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Posted on Tue, Dec 15, 2009 : 10:34 a.m.

Interfaith Round Table presents Divine Language of Music concert tonight

By Stephanie Fenton


Sufi dancing is part of a worship that involves spinning the body in circles, thus imitating the orbiting of planets around the sun.

Photo courtesy of flickr

The universal language of music will be highlighted tonight when the Interfaith Round Table of Washtenaw County presents “The Divine Language of Music,” a concert of music from the Jewish, Christian, Muslim and Hindu traditions. This concert will serve as the first part of a 6-part winter/spring series that explores the music of these different faiths. Music will be provided by a sacred choir from the Jewish Temple Beth Emeth; instrumentals from the Christian Canterbury House (or, more specifically, a ministry to the University of Michigan and sponsored by the Episcopal Diocese of Michigan); chanting and whirling from Sufi Muslim of Michigan; and dancing from the Hindu Chinmaya Mission of Ann Arbor.

The Interfaith Round Table of Washtenaw County is a collection of clergy and lay people of different faith communities in Washtenaw County that frequently holds dialogues with, according to the IRT mission, a respect for one another. The Interfaith Round Table aims to facilitate friendships as a dialogue group, and not using political means.

The Jewish Temple Beth Emeth has multiple choirs, and the adult choir - Kol Halev - sings at Holy Day services at the temple, monthly and at concerts throughout the calendar year. In 2004, the choir toured Bulgaria, Romania and Greece. The Canterbury House, on the other hand, is well-known for its instrumentals. During the past five decades, Canterbury House has hosted musicians such as Neil Young, Joni Mitchell and Gordon Lightfoot, and more recently, regional acts and student and faculty ensembles have been featured. Each Sunday at 5 p.m., Canterbury House offers a Jazz Mass with world-renowned musicians.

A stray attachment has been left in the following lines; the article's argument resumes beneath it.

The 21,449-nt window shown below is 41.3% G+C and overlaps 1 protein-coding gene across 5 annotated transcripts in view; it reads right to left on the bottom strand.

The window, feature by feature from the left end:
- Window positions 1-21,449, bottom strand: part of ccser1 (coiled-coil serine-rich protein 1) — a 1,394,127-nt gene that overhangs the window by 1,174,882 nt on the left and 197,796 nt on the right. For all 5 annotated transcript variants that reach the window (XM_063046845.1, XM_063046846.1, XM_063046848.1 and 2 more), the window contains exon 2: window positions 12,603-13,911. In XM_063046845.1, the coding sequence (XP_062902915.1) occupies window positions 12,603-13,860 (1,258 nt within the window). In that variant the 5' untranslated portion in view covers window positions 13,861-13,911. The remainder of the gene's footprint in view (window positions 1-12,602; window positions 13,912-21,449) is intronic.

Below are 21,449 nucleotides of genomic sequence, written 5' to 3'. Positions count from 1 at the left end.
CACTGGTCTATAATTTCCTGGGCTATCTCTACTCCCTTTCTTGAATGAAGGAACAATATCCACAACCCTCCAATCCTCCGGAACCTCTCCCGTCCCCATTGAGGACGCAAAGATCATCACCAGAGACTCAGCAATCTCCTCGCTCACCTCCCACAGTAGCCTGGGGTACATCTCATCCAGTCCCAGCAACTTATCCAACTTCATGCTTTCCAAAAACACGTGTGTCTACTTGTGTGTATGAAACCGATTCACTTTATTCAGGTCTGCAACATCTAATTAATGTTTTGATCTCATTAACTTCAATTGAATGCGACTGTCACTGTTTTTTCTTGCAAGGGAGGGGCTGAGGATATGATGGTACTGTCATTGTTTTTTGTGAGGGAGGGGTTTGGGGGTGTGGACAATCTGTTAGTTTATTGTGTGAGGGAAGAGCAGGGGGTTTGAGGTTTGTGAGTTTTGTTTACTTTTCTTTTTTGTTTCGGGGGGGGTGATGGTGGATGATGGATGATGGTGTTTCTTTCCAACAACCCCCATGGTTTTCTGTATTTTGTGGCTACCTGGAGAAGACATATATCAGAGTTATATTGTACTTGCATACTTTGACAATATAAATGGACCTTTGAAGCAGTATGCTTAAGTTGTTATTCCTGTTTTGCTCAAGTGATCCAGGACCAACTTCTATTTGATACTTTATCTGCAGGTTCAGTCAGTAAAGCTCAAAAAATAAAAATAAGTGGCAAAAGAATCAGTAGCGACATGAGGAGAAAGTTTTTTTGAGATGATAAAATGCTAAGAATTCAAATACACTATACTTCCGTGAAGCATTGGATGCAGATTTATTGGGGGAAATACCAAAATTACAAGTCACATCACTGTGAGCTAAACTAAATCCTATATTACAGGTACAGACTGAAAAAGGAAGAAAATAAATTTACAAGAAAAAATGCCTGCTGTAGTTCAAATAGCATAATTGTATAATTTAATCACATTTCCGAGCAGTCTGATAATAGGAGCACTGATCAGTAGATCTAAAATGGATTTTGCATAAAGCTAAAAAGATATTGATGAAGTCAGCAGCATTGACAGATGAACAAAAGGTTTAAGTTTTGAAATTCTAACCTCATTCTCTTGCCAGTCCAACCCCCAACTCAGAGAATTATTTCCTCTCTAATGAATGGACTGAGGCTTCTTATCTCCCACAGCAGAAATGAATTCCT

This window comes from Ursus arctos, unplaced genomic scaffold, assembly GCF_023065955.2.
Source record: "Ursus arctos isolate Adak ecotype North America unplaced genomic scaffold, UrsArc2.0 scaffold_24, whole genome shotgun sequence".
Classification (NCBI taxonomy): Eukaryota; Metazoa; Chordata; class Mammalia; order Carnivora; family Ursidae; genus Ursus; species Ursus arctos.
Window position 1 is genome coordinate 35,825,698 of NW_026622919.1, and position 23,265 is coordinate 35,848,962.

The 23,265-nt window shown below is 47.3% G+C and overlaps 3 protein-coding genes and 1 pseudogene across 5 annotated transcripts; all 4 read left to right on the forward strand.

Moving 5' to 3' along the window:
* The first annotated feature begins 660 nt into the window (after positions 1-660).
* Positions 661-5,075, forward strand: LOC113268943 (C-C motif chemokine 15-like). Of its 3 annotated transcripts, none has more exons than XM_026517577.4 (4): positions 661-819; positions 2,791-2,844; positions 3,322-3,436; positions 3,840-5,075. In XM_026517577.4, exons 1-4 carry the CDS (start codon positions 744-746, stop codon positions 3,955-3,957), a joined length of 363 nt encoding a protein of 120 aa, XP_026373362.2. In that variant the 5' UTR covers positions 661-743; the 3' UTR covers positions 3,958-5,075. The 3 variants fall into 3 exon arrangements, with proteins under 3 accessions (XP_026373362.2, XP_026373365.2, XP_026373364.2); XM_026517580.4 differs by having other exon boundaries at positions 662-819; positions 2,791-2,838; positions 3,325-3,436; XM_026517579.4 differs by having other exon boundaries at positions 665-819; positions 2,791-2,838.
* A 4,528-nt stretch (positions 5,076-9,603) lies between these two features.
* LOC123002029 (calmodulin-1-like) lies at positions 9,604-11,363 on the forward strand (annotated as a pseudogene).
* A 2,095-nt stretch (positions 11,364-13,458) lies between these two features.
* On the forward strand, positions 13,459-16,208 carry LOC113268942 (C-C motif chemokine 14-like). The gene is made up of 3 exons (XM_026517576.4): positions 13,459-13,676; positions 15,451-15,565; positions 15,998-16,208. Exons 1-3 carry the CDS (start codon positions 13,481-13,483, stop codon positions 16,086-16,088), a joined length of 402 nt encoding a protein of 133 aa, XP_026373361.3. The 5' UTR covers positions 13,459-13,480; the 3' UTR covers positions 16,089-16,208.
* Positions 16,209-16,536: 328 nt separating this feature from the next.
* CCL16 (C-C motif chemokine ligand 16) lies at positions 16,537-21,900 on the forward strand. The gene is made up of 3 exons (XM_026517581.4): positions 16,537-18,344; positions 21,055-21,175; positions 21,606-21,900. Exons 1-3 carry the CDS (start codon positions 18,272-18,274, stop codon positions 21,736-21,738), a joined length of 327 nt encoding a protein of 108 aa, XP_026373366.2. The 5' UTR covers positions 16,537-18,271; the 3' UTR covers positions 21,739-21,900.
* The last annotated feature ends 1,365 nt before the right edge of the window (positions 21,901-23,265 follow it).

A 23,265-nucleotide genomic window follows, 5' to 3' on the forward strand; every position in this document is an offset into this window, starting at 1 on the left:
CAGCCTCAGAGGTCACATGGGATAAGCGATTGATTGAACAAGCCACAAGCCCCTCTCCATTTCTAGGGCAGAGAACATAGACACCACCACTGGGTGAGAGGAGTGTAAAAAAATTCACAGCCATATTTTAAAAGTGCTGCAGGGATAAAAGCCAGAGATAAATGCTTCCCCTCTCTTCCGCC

Sufi whirling, by definition, is an active meditation that is most frequently practiced by Sufi Dervishes of the Mevlevi order. This dance is often performed in efforts to reach the source of all perfection, or kemal. Through letting go of one’s ego and listening to the music, Sufi Muslims focus on God and spin the body in cycles that mimics the planets’ orbiting of the sun. Dance is vital to the Hindu tradition, and the earliest artistic performances were almost entirely associated with religion, according to Heart of Hinduism. Today, many of its dance styles reflect the spiritual themes present in the Epics, Puranas and other Hindu texts.

The Divine Language of Music will begin at 7:30 p.m. at the Temple Beth Emeth / St. Clare Episcopal Church, at 2309 Packard in Ann Arbor. Tickets cost $20 for adults, $17 for seniors and $12 for students with an ID, as this concert is a benefit for the Interfaith Round Table of Washtenaw County (additional charitable donations are also welcome and appreciated). For more information or for tickets, call George Lambrides at (734) 424-1535.

Stephanie Fenton covers Faith for Stephanie can be contacted at